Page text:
Dual Purpose Transmitters in Safety Functions and Basic Process Control

Emerson’s Maruti Dey, a technical consultant with expertise in safety instrumented systems (SIS), gave an Emerson Exchange presentation, How to Avoid Shooting Yourself in the Foot with Your SIS? In the presentation, Maruti described using SIS transmitters in a dual-purpose role–for safety functions and with the basic process control system (BPCS) control strategies.

In a recent project that Emerson implemented for a refinery, there were many cases where safety instrumented functions (SIFs) were specified that had BPCS control loops operating off the same process variable.

A key objective was to make use of the SIS transmitters to improve the reliability of the control system and to reduce demands on the safety system. Also, they wanted to avoid using four transmitters per process variable – three for the SIF and the other for the control system PID control loop, without impacting their ability to meet their safety integrity and process availability requirements.

One option considered was to wire three transmitters to DeltaV SIS and to share the process variables (PVs) with DeltaV for PID control. The control loop would use the middle of three data points, increasing reliability by having multiple transmitters to rely on and keeping the control valve action to a minimum. Most of the loops have pressure, flow, and level controllers for small volumes. In order to keep up with the fast process dynamics, these controllers run every half second.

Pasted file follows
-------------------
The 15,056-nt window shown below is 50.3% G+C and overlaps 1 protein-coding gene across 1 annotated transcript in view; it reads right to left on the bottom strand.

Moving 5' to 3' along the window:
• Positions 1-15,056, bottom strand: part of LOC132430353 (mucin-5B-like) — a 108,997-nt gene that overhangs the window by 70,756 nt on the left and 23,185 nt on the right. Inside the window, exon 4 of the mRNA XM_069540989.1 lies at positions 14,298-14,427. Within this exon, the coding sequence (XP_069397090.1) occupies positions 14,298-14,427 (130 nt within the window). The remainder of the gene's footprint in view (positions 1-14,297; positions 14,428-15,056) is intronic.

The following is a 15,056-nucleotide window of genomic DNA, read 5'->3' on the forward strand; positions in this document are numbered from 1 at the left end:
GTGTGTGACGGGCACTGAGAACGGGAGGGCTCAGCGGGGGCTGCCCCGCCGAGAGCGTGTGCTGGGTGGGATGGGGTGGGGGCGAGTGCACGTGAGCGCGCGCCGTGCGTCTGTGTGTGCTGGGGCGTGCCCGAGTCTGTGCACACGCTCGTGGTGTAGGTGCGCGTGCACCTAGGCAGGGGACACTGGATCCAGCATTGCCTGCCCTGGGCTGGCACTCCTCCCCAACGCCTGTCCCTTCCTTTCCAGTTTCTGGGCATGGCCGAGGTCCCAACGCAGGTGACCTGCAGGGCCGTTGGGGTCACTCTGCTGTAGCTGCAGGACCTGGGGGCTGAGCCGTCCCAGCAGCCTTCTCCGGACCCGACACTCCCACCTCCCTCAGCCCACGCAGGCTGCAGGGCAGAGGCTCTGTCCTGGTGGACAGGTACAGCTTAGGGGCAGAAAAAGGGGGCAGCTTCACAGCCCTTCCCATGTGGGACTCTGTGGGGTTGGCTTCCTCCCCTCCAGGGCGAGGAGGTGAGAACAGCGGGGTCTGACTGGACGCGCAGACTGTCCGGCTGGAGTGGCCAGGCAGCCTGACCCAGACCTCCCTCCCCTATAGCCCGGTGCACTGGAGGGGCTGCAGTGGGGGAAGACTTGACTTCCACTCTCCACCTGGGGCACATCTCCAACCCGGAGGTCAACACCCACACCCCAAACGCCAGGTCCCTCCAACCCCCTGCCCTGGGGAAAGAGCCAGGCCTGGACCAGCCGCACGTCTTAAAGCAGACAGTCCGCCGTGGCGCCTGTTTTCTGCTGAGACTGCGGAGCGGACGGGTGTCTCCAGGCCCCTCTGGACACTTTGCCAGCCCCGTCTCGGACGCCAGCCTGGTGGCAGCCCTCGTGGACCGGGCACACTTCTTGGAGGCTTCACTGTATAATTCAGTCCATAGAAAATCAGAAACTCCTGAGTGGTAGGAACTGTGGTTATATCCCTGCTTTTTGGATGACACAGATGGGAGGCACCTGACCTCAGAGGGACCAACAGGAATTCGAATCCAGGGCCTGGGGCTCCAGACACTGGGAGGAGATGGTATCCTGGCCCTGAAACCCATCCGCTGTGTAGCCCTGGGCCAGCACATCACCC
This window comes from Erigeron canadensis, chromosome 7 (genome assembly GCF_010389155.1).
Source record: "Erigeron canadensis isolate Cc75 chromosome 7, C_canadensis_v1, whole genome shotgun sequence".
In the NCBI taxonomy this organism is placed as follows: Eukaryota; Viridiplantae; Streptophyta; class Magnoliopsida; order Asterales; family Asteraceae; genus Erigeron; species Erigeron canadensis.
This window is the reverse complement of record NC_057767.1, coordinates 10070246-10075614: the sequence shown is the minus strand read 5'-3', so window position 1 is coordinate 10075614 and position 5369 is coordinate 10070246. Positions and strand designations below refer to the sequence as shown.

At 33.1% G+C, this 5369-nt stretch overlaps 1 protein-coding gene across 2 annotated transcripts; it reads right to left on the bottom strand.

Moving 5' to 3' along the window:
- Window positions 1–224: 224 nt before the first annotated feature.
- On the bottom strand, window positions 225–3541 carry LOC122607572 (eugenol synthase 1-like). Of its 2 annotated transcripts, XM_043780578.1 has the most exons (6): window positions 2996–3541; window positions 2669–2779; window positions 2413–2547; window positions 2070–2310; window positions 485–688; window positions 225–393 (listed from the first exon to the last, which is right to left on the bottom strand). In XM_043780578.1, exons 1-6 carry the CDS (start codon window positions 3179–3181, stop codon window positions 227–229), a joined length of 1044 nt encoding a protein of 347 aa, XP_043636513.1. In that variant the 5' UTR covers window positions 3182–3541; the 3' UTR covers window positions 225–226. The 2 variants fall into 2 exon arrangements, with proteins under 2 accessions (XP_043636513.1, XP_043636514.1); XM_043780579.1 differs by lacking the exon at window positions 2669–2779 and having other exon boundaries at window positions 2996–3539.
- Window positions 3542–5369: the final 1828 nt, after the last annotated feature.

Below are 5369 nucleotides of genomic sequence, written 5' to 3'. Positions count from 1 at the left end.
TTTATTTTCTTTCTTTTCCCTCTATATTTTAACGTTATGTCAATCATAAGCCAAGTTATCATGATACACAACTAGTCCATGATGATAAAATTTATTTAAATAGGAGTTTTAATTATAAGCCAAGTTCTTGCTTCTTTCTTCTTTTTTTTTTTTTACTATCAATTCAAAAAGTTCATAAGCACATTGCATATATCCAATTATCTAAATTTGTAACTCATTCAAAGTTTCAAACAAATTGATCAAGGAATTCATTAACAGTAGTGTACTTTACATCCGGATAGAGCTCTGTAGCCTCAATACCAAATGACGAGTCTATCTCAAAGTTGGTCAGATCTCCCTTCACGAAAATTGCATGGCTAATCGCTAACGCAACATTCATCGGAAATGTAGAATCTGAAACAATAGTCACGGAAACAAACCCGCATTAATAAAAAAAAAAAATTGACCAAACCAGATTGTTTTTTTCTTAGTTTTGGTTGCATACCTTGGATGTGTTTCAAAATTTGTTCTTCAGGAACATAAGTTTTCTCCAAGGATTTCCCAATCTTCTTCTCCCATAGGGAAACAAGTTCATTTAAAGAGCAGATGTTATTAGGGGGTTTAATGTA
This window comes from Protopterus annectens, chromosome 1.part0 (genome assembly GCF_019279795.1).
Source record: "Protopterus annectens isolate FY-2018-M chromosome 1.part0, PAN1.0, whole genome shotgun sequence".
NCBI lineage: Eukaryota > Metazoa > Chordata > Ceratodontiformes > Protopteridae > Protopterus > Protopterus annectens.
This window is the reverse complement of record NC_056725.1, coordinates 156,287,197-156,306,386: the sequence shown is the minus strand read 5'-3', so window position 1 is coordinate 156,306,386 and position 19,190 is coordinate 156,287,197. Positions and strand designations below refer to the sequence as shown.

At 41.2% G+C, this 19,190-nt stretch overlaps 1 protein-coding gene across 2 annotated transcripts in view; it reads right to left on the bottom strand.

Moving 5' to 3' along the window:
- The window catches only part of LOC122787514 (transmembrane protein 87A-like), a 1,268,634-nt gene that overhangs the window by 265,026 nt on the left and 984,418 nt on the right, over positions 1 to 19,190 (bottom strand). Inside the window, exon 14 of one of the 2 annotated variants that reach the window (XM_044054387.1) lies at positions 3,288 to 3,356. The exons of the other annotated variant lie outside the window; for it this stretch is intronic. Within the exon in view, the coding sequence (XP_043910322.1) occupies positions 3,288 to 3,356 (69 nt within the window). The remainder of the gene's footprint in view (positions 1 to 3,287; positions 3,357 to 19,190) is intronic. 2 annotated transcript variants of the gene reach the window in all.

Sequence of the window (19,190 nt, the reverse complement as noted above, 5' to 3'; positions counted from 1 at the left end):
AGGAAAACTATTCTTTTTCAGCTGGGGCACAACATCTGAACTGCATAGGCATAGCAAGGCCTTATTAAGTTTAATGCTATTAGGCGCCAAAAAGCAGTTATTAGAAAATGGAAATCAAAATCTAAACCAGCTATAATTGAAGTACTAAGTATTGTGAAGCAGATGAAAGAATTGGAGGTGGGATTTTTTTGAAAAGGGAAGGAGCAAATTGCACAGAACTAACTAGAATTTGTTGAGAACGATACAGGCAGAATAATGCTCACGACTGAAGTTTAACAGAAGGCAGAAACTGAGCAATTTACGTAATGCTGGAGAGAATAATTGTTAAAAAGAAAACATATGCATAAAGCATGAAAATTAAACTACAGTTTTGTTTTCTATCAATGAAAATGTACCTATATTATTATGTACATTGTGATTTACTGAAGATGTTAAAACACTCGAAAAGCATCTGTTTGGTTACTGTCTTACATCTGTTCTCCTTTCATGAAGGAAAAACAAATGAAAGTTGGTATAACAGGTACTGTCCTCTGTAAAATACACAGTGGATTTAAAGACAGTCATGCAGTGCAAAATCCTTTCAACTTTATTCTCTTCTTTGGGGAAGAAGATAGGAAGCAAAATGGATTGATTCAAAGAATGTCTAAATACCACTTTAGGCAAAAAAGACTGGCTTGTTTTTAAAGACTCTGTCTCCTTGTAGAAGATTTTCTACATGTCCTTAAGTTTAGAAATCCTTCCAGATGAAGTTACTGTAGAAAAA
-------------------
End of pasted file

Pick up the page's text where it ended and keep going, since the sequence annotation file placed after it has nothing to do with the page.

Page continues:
For this project, the team was on an earlier version of DeltaV and DeltaV SIS, so this middle select approach could not be used due to data communications latency between the SIS and BPCS. In version 11, the I/O update rate was increased to 100 msec from the SIS logic solver to the BPCS controller and so this would be an option. For this project, another option was considered.

A second option was to use three transmitters (two SIS and one BPCS) for generation of deviation alarming. For the safety function, it was found that using a 2oo2D (two out of two, with diagnostics coverage) field device architecture could meet the safety integrity and the availability requirements, reducing the total transmitter count from four to three.

The integrated control and safety system would be configured to compare the SIS PV data against the PV from the BPCS transmitter. If the deviation between the SIS transmitters and the BPCS transmitter exceeded 10%, the BPCS PID loop would be forced into manual mode (see slide 25). This transition to manual mode would prevent the controller from driving the control valve too far open or closed and would cause an alarm so the operator could assess the situation and take appropriate action.

This solution was straightforward since the DeltaV and DeltaV SIS systems are integrated in such a way that SIS data can be used in BPCS controls without having to map data between the systems via MODBUS or OPC communications methods. In order to maintain physical separation and independence that is required by IEC 61511, DeltaV and DeltaV SIS have physically separate power supplies, communication channels, hardware, and real-time operating systems. However functions such as configuration, operations, maintenance, asset management, training, and alarm handling can be shared between the BPCS and SIS.

It sounds like Maruti and the team developed a creative solution that improved the reliability of the control system, reduced demands on the safety system, resulted in fewer transmitters, and provided backup transmitters for the PID control loop.

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